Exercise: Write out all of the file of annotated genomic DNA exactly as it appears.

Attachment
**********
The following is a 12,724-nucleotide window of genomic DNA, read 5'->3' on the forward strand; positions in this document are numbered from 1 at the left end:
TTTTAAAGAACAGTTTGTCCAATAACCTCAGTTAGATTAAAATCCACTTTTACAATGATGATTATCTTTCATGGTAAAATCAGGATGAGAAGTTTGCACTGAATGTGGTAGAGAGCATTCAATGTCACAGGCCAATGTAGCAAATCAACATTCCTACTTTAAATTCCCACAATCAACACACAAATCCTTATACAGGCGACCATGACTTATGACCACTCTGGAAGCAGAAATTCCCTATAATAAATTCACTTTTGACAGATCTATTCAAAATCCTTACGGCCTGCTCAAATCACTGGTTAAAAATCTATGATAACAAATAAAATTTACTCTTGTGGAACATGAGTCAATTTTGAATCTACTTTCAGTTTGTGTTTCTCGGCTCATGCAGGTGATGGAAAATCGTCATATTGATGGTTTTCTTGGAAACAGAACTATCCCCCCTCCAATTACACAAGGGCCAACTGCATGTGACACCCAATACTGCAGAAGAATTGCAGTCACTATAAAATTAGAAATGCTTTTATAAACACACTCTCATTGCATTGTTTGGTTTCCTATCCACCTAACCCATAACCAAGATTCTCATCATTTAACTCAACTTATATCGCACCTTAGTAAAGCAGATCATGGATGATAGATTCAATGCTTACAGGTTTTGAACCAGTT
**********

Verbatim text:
The following is a 12,724-nucleotide window of genomic DNA, read 5'->3' on the forward strand; positions in this document are numbered from 1 at the left end:
TTTTAAAGAACAGTTTGTCCAATAACCTCAGTTAGATTAAAATCCACTTTTACAATGATGATTATCTTTCATGGTAAAATCAGGATGAGAAGTTTGCACTGAATGTGGTAGAGAGCATTCAATGTCACAGGCCAATGTAGCAAATCAACATTCCTACTTTAAATTCCCACAATCAACACACAAATCCTTATACAGGCGACCATGACTTATGACCACTCTGGAAGCAGAAATTCCCTATAATAAATTCACTTTTGACAGATCTATTCAAAATCCTTACGGCCTGCTCAAATCACTGGTTAAAAATCTATGATAACAAATAAAATTTACTCTTGTGGAACATGAGTCAATTTTGAATCTACTTTCAGTTTGTGTTTCTCGGCTCATGCAGGTGATGGAAAATCGTCATATTGATGGTTTTCTTGGAAACAGAACTATCCCCCCTCCAATTACACAAGGGCCAACTGCATGTGACACCCAATACTGCAGAAGAATTGCAGTCACTATAAAATTAGAAATGCTTTTATAAACACACTCTCATTGCATTGTTTGGTTTCCTATCCACCTAACCCATAACCAAGATTCTCATCATTTAACTCAACTTATATCGCACCTTAGTAAAGCAGATCATGGATGATAGATTCAATGCTTACAGGTTTTGAACCAGTT